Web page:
Brief updates on EPA's Spill Prevention Control and Countermeasure rule, 'Town Hall Ohio' shows, Ohio Food and Farm Leadership Forum Dec. 10, CAUV, and webinars for rural entrepreneurs
News & Events
- Stepping out of our comfort zone - AgriPOWER Class VII Session 1 blog
- Understanding of why we do things the way that we do - AgriPOWER session 1 blog
- Farm Bureau part of successful grain storage bin case
- 12 Receive Ohio Farm Bureau Federation Foundation Scholarships
- Farm Bureau opposes marijuana measure
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Addressing SB 150, manure, fertilizer certification classes and more
What steps have Ohio Farm Bureau, other ag groups and Ohio farmers taken to address water quality issues?
Ohio farmers will take measurable steps toward improving Ohio’s water resources with the launch of a $1 million water quality action plan announced today by the Ohio Farm Bureau Federation (OFBF).
Farmers have until Nov. 28 to enroll in the new dairy Margin Protection Program for 2014 and 2015. Established by the 2014 Farm Bill, the program provides financial assistance to participating farmers when the margin – the difference between the price of milk and feed costs – falls below the coverage level selected by the farmer. The program replaces the Milk Income Loss Contract program and gives dairy producers the flexibility to select coverage levels best suited for their operations.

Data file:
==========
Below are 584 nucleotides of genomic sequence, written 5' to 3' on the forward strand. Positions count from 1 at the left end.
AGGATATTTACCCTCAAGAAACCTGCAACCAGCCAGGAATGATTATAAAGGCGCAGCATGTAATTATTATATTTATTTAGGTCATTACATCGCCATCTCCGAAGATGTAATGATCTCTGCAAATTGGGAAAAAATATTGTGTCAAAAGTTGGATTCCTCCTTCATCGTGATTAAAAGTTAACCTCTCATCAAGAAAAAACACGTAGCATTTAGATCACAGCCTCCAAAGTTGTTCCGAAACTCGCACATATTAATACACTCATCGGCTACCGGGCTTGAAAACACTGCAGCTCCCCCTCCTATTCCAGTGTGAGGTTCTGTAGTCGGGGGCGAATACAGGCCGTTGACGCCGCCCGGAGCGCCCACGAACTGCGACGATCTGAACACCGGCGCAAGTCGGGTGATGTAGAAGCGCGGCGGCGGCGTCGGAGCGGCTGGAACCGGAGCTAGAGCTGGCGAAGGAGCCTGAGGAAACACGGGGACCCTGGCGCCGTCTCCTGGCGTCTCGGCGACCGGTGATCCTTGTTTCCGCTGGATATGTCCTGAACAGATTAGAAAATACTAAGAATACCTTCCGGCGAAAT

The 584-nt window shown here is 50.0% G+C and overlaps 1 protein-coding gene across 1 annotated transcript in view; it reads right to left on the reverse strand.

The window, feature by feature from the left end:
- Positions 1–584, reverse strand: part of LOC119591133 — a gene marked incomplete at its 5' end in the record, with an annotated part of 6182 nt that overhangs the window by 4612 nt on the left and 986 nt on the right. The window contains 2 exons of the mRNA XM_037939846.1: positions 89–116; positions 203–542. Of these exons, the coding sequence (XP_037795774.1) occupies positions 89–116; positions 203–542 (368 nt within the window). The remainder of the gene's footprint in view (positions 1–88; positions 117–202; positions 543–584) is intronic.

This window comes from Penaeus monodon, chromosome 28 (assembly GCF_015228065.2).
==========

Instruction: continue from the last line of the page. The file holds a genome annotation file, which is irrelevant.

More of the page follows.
Pressure is continuing to mount against the U.S. Environmental Protection Agency’s proposal to expand its jurisdiction under the Clean Water Act (CWA). This week the House passed a bill 262-152 that calls for prohibiting the EPA from implementing its plan. Ohio Rep. Bob Gibbs backed the bill, saying in a blog that the EPA’s proposed rule is a “massive power grab by the federal government."
Members of Ohio Farm Bureau's Young Ag Professionals and AgriPOWER programs are are traveling to Washington, D.C. Sept. 10-12. Check here for the latest updates from those on the trip while on the ground on Capitol Hill.
Ohio Farm Bureau is continuing to concentrate on addressing issues brought up by the Toledo drinking water problem in early August. The harmful algal bloom issue is complex, and many groups and institutions are working to understand all of the factors involved. Ohio Farm Bureau has been in constant contact with lawmakers, media and agriculture/commodity groups to not only explain agriculture’s commitment to conservation and water quality but to also correct misconceptions about current regulations.
I recently traveled to Austin, Texas to attend the AgChat Foundation’s annual conference, to network with farmers, ranchers and other agribusiness professionals who are using social/new media to tell agriculture’s story. There are many things I could share that were discussed at the conference, but I’ve pulled out the four of the most important to me.
Day one of AgriPOWER VI session two was a crash course in how to get your message out and be heard. Dan Toland from Wilt PR and Callie Wells from Ohio Farm Bureau gave overviews of social and visual media while Melanie Wilt from Wilt PR and Joe Cornely from Ohio Farm Bureau presented on structuring the message and making it digestible for the masses. We all know that what we say is important, but how you say it may be even more so if you want to be heard. The group ended the day with a delicious meal and tour of Troutman Vineyards just minutes from Wooster.